7: Rowing (The Late Show With David Letterman, 2012)
In celebration of their 2012 comeback, King Animal, Soundgarden played an exclusive hour-long set for The Late Show With David Letterman. They dipped into their back catalog for Superunknown’s “Fell On Black Days” and Ultramega OK’s “Beyond The Wheel,” but inevitably concentrated on their new album. All of its material sounded mighty fine, though the leftfield, loops- and electronica-based “Rowing” was agreeably robust in a live setting.
6: Outshined (Paramount Theatre, Seattle, 1992)
A&M’s initial Soundgarden live video, Louder Than Live, was a relatively low-key affair and, to date, has not been reissued. Again directed by Kevin Kerslake, their second in-concert release, Motorvision, was a significantly higher-profile title that captured the Seattle quartet just as Badmotorfinger launched them on the international stage. Filmed at an absolutely rammed hometown show at the Paramount Theatre, Soundgarden are in electrifying form, with a setlist including superb versions of “Jesus Christ Pose,” “Slaves And Bulldozers” and a truly stupendous “Outshined.”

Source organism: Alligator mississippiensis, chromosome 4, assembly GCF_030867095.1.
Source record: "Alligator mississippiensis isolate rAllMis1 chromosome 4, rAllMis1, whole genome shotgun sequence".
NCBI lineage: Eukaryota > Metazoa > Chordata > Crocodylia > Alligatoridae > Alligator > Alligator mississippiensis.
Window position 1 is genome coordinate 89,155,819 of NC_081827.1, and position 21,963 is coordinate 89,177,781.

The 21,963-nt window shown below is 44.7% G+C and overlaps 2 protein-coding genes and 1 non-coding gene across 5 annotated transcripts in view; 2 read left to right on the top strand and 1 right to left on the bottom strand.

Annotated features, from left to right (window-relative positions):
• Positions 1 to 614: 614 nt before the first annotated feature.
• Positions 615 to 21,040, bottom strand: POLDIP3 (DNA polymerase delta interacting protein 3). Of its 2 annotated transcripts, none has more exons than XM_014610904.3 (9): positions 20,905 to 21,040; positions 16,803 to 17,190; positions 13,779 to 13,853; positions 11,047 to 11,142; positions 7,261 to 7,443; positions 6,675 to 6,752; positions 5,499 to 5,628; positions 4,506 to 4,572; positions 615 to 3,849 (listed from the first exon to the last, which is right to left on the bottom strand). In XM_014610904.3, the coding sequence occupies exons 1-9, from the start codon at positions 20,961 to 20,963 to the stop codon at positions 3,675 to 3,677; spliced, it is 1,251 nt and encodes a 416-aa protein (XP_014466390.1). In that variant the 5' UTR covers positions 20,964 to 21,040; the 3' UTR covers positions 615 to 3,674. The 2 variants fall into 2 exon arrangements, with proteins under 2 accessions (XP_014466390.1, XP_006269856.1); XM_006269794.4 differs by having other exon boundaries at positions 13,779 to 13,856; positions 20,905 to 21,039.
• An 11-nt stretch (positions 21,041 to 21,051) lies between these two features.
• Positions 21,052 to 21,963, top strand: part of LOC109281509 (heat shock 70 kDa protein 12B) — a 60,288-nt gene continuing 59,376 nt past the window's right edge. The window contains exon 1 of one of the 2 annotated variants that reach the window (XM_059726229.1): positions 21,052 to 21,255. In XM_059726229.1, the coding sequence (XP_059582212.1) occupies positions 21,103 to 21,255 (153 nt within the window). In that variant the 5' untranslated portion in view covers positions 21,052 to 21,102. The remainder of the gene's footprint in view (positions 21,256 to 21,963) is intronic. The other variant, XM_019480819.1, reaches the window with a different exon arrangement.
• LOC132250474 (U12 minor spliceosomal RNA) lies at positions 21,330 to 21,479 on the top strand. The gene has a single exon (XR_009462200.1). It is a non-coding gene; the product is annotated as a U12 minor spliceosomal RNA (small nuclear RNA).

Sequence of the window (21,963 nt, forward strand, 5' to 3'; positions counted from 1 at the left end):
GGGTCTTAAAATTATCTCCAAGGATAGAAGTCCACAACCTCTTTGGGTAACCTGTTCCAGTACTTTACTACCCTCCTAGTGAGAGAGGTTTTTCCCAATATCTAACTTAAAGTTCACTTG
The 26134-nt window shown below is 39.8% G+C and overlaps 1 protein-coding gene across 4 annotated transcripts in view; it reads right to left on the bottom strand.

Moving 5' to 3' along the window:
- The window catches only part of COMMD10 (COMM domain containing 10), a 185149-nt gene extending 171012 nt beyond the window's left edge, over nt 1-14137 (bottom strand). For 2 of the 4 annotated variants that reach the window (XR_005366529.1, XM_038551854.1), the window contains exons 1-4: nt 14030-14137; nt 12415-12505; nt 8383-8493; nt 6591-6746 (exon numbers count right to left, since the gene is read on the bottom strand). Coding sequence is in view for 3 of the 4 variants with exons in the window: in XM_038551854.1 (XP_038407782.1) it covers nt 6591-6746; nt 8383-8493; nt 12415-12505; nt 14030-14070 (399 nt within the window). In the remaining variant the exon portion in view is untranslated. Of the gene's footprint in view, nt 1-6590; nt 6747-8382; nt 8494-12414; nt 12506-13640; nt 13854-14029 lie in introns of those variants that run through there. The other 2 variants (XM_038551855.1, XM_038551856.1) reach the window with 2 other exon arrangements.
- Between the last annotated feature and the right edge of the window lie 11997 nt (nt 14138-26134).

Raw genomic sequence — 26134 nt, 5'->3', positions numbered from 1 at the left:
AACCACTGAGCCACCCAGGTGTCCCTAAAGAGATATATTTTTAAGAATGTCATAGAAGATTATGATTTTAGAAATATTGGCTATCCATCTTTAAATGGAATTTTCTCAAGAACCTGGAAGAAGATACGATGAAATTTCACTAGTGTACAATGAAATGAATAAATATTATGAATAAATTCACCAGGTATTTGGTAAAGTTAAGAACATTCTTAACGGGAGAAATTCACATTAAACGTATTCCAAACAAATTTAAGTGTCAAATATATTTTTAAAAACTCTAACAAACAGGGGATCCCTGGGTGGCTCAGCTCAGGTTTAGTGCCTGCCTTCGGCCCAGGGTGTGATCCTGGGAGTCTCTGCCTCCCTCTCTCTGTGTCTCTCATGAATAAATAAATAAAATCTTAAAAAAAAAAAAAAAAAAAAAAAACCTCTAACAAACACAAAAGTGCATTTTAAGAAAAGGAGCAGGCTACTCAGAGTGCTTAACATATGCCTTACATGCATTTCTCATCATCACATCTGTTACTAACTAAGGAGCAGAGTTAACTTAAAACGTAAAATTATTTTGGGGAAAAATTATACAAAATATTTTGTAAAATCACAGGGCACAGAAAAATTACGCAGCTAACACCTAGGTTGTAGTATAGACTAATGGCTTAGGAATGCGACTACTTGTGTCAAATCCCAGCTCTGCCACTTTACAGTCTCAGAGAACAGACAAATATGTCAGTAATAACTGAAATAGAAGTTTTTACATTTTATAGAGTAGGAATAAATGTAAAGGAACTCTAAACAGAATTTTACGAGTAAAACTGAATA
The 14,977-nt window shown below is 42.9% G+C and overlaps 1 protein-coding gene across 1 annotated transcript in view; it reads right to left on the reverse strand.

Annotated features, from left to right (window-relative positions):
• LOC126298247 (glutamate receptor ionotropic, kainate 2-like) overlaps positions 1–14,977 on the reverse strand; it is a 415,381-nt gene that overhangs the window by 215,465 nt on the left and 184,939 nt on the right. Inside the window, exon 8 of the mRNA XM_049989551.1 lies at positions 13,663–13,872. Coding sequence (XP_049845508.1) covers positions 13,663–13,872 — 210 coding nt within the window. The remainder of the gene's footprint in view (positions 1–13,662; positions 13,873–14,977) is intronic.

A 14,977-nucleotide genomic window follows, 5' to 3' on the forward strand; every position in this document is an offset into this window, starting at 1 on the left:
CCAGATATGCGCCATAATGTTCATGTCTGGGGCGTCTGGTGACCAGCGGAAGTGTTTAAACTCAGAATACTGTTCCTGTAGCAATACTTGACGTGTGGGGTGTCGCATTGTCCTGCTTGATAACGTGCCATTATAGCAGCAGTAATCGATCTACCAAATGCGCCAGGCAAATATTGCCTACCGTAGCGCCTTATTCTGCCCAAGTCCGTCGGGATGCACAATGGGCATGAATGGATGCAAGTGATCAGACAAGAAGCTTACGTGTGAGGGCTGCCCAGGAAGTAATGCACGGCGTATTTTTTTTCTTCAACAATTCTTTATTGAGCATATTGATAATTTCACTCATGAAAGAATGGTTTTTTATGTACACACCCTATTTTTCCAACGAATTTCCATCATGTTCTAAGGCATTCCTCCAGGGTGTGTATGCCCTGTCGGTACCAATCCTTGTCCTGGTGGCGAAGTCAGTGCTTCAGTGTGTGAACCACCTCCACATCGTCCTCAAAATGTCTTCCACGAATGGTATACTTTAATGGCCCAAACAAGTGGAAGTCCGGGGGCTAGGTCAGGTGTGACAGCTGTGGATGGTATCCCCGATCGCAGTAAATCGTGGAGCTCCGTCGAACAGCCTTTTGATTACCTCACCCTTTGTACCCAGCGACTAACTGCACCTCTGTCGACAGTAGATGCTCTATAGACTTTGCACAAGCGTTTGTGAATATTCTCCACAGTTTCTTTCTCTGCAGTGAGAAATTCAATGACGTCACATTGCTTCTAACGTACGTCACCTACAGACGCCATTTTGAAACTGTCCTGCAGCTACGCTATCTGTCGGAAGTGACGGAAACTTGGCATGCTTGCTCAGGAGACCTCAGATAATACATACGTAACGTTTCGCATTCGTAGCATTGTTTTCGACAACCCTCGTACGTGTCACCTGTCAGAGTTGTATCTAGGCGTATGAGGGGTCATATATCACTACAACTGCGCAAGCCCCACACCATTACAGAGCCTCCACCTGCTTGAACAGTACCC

5: Black Rain (Conan, 2010)
Effectively the song that resulted in Soundgarden’s fully-fledged reunion, “Black Rain” had been demoed as early as 1991, but was only finished by the band and Down On The Upside producer Adam Kasper in 2010, when it was uncovered during a search for archival material. The song was released a single and included on the Telephantasm compilation, while the band’s memorably visceral performance of it on Conan O’Brien’s TBS talk show marked their first TV appearance together in 13 years.
4: Room A Thousand Years Wide/Somewhere (1996)
The 1996 live recordings which were eventually compiled for Live On I-5 also spawned a 2011 Black Friday Record Store Day exclusive, Before The Doors: Live On I-5. A limited-edition orange-vinyl EP, it was compiled from soundcheck recordings from the Down On The Upside tour, but the ferocious versions of Badmotorfinger stand-outs “Room A Thousand Years Wide” and “Somewhere” were worth the price of admission alone.